THE LAST few years I've found myself increasingly aware of the problems of war and poverty facing people on Earth. I've also been wondering about how a guy like me on the West Coast of the United States, can make a difference.

It's easy to forget about life-and-death struggles going on thousands of miles away when I'm trying to choose whether to head out for a film, go to dinner with friends, or attend a sporting event in town. Not that there's anything wrong with any of that. It's just that I've begun to feel a responsibility to help other people on the planet. The terrible things they're going through in countries far away have nothing specific to do with my life—and yet, as Mary Baker Eddy wrote: "Happiness is spiritual, born of Truth and Love. It is unselfish; therefore it cannot exist alone, but requires all mankind to share it" (Science and Health, p. 57). So I figure that if I'm yearning to help folks halfway around the world, even if I can't be with them, the first place I can start would be in my own thinking.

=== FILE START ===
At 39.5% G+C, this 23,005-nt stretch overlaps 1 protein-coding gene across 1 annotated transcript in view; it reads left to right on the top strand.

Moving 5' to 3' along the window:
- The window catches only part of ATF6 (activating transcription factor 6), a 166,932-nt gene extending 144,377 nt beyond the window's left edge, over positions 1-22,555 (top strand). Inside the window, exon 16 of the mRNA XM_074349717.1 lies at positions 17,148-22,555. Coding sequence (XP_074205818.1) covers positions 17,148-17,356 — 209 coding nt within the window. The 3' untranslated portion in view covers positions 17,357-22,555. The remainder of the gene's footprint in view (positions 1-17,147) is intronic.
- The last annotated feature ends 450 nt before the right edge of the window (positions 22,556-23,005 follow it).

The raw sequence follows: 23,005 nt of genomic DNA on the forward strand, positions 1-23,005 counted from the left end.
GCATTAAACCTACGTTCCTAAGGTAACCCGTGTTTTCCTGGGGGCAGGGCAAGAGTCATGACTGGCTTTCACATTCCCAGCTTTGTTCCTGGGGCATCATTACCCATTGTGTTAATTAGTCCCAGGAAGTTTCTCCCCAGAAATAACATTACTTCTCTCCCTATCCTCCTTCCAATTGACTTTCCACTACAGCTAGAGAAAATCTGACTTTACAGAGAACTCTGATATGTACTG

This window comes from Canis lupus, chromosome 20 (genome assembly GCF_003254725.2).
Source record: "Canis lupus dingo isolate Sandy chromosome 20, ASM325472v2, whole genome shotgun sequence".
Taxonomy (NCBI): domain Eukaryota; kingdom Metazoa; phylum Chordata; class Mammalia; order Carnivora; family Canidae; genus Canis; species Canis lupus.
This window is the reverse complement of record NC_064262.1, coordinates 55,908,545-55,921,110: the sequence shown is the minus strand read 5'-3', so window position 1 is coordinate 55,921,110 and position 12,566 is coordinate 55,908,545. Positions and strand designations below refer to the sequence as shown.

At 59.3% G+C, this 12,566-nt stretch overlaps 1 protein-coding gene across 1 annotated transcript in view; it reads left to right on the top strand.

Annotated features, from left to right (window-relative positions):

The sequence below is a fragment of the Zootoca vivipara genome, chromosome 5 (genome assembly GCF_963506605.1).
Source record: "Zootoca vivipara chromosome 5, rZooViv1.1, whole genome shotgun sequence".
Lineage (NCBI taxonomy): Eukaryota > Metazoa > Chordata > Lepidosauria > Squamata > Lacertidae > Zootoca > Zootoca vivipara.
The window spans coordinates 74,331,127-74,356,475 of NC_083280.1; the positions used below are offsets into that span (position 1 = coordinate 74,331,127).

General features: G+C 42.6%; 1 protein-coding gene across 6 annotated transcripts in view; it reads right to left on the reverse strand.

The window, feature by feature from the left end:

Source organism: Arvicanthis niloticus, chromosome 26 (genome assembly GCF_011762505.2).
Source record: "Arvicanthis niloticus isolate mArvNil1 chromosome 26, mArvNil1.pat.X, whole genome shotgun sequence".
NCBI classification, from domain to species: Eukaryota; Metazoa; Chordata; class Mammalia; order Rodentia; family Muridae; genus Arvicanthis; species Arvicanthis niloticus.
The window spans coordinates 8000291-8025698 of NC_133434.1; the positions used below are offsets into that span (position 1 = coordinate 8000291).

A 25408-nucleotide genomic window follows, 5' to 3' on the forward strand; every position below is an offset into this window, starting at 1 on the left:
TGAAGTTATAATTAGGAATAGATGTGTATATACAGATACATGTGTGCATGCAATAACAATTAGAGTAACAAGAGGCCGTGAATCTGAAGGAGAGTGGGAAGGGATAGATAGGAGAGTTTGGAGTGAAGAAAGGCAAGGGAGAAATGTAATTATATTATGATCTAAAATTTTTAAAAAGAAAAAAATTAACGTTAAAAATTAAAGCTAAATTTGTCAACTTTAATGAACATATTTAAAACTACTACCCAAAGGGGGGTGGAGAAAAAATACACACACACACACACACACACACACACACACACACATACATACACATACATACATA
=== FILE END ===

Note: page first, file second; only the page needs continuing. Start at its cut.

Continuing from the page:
The Apostle Paul wrote to the Christian church at Rome, "Be not conformed to this world: but be ye transformed by the renewing of your mind, that ye may prove what is that good, and acceptable, and perfect, will of God" (Rom. 12:2). When I've pause to consider what it must be like for the people suffering through wars in places like Afghanistan and Iraq, or through ecological catastrophes like the Gulf Coast oil spill, and troubles elsewhere, I've wondered if I've been lulled into just wanting to make things better for me and mine. But recently I've had some new light on the subject of prayer for others.

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September 6, 2010

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